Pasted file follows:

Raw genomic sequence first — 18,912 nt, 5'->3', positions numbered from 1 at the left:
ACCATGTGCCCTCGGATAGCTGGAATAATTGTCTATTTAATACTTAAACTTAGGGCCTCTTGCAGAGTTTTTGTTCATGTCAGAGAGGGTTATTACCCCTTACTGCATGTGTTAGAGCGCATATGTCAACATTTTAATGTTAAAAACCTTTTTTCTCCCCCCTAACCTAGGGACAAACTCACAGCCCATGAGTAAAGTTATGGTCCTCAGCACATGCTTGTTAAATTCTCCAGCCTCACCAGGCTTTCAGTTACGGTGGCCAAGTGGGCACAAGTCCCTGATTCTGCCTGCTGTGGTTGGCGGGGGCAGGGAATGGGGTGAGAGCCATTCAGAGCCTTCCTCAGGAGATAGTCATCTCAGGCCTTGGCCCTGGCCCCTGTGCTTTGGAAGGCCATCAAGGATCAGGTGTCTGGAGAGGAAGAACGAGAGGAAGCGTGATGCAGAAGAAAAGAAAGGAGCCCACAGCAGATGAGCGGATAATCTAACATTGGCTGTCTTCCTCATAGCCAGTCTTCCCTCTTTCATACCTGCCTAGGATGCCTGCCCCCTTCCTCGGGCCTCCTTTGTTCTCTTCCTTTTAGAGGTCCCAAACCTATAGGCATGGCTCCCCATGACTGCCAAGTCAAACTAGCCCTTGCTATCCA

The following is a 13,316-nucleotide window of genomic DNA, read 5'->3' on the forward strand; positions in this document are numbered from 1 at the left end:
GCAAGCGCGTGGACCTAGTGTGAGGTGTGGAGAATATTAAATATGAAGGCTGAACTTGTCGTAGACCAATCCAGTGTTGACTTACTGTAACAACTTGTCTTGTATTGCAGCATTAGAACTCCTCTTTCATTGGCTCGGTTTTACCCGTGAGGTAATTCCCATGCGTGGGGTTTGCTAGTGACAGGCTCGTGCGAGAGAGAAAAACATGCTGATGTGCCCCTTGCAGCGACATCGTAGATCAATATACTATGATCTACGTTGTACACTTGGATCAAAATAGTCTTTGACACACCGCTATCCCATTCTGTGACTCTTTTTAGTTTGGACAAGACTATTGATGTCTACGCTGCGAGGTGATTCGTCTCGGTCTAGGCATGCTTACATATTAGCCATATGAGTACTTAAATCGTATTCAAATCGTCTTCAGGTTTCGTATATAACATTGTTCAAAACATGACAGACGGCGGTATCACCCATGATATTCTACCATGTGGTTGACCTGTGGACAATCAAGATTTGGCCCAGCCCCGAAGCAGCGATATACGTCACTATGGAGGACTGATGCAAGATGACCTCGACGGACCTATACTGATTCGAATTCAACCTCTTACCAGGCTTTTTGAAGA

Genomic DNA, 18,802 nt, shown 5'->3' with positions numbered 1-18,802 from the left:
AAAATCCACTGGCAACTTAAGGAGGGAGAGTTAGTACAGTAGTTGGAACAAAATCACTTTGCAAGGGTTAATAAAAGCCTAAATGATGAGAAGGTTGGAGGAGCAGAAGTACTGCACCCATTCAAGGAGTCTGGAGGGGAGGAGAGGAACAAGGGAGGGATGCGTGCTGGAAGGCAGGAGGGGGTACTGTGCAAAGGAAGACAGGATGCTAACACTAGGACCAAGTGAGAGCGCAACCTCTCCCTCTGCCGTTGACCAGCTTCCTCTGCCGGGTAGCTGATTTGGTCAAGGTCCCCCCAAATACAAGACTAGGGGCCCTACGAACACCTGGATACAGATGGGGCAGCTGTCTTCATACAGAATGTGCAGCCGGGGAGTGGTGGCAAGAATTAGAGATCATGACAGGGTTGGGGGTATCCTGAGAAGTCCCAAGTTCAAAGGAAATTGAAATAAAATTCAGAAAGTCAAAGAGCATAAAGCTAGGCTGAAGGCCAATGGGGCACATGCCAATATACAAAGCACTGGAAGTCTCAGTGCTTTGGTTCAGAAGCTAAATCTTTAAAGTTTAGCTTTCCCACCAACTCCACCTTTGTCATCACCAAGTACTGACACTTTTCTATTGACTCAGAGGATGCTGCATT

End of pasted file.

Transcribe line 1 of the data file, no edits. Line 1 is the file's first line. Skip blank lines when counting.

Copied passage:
Raw genomic sequence first — 18,912 nt, 5'->3', positions numbered from 1 at the left: